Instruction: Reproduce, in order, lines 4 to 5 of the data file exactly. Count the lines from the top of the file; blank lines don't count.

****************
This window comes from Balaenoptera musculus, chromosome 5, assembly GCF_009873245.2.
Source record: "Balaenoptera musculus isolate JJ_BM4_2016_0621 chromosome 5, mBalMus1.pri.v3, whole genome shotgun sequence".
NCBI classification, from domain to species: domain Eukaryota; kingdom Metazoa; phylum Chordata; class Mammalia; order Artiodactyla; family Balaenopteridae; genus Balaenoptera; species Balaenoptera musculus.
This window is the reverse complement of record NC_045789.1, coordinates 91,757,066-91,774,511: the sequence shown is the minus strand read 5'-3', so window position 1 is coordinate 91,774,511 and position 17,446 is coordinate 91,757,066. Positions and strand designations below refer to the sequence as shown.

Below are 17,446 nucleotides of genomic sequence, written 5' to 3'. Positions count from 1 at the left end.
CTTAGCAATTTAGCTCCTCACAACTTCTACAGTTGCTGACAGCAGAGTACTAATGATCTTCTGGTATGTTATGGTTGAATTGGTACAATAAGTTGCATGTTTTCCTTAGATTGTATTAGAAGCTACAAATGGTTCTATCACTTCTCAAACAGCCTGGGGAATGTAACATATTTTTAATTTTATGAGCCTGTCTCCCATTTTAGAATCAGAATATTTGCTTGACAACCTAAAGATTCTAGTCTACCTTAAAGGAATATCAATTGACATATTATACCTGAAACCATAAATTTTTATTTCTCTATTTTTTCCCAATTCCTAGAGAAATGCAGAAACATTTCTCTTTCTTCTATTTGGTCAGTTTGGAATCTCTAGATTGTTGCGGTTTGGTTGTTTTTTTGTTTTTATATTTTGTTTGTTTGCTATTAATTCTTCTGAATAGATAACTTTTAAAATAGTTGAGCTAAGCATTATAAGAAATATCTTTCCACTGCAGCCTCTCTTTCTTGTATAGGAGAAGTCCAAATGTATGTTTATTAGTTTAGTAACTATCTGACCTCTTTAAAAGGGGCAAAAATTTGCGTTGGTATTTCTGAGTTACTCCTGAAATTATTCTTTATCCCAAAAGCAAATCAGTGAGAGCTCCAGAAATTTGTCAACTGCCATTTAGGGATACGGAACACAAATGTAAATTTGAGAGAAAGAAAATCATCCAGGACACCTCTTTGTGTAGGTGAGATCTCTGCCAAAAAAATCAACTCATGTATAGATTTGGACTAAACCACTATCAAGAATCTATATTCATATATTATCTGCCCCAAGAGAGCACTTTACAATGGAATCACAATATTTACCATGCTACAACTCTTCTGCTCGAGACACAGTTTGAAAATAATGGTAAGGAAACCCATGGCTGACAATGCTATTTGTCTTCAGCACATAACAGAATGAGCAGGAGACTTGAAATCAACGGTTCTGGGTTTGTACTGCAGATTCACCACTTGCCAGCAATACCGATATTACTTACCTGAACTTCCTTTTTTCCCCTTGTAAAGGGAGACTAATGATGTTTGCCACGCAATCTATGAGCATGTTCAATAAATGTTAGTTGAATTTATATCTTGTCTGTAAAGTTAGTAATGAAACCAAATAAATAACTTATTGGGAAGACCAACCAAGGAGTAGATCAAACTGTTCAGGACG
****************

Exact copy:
This window is the reverse complement of record NC_045789.1, coordinates 91,757,066-91,774,511: the sequence shown is the minus strand read 5'-3', so window position 1 is coordinate 91,774,511 and position 17,446 is coordinate 91,757,066. Positions and strand designations below refer to the sequence as shown.

Below are 17,446 nucleotides of genomic sequence, written 5' to 3'. Positions count from 1 at the left end.